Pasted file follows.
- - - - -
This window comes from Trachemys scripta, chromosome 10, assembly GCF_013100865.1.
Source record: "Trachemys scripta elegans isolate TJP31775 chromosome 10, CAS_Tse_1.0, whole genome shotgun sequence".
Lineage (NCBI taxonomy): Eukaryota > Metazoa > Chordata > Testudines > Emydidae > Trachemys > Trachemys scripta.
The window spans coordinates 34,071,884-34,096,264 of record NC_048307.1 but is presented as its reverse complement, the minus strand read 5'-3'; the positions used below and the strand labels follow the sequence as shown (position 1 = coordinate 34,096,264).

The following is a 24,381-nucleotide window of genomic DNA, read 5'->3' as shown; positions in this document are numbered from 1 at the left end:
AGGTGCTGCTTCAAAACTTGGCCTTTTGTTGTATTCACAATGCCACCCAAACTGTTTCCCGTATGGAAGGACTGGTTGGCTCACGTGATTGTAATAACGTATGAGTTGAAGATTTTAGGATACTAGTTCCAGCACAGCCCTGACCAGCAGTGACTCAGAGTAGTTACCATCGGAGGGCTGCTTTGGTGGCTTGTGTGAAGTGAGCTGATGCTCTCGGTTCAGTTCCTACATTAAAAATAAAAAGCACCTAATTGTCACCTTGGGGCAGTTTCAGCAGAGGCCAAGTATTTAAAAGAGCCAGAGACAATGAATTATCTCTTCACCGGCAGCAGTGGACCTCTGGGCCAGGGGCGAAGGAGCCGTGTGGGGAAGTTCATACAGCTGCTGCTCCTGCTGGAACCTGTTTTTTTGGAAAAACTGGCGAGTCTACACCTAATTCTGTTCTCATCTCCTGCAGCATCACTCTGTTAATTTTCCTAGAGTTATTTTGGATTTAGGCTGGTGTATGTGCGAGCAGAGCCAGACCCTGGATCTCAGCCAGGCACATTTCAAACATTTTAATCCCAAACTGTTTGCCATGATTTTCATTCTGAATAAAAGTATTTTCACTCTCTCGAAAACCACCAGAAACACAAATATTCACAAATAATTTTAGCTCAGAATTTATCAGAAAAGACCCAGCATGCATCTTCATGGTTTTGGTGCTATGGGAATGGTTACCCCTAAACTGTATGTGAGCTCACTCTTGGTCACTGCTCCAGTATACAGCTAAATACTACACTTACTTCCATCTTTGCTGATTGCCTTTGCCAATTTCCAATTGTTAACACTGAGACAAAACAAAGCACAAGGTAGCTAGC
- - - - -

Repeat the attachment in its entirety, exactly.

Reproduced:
This window comes from Trachemys scripta, chromosome 10, assembly GCF_013100865.1.
Source record: "Trachemys scripta elegans isolate TJP31775 chromosome 10, CAS_Tse_1.0, whole genome shotgun sequence".
Lineage (NCBI taxonomy): Eukaryota > Metazoa > Chordata > Testudines > Emydidae > Trachemys > Trachemys scripta.
The window spans coordinates 34,071,884-34,096,264 of record NC_048307.1 but is presented as its reverse complement, the minus strand read 5'-3'; the positions used below and the strand labels follow the sequence as shown (position 1 = coordinate 34,096,264).

The following is a 24,381-nucleotide window of genomic DNA, read 5'->3' as shown; positions in this document are numbered from 1 at the left end:
AGGTGCTGCTTCAAAACTTGGCCTTTTGTTGTATTCACAATGCCACCCAAACTGTTTCCCGTATGGAAGGACTGGTTGGCTCACGTGATTGTAATAACGTATGAGTTGAAGATTTTAGGATACTAGTTCCAGCACAGCCCTGACCAGCAGTGACTCAGAGTAGTTACCATCGGAGGGCTGCTTTGGTGGCTTGTGTGAAGTGAGCTGATGCTCTCGGTTCAGTTCCTACATTAAAAATAAAAAGCACCTAATTGTCACCTTGGGGCAGTTTCAGCAGAGGCCAAGTATTTAAAAGAGCCAGAGACAATGAATTATCTCTTCACCGGCAGCAGTGGACCTCTGGGCCAGGGGCGAAGGAGCCGTGTGGGGAAGTTCATACAGCTGCTGCTCCTGCTGGAACCTGTTTTTTTGGAAAAACTGGCGAGTCTACACCTAATTCTGTTCTCATCTCCTGCAGCATCACTCTGTTAATTTTCCTAGAGTTATTTTGGATTTAGGCTGGTGTATGTGCGAGCAGAGCCAGACCCTGGATCTCAGCCAGGCACATTTCAAACATTTTAATCCCAAACTGTTTGCCATGATTTTCATTCTGAATAAAAGTATTTTCACTCTCTCGAAAACCACCAGAAACACAAATATTCACAAATAATTTTAGCTCAGAATTTATCAGAAAAGACCCAGCATGCATCTTCATGGTTTTGGTGCTATGGGAATGGTTACCCCTAAACTGTATGTGAGCTCACTCTTGGTCACTGCTCCAGTATACAGCTAAATACTACACTTACTTCCATCTTTGCTGATTGCCTTTGCCAATTTCCAATTGTTAACACTGAGACAAAACAAAGCACAAGGTAGCTAGC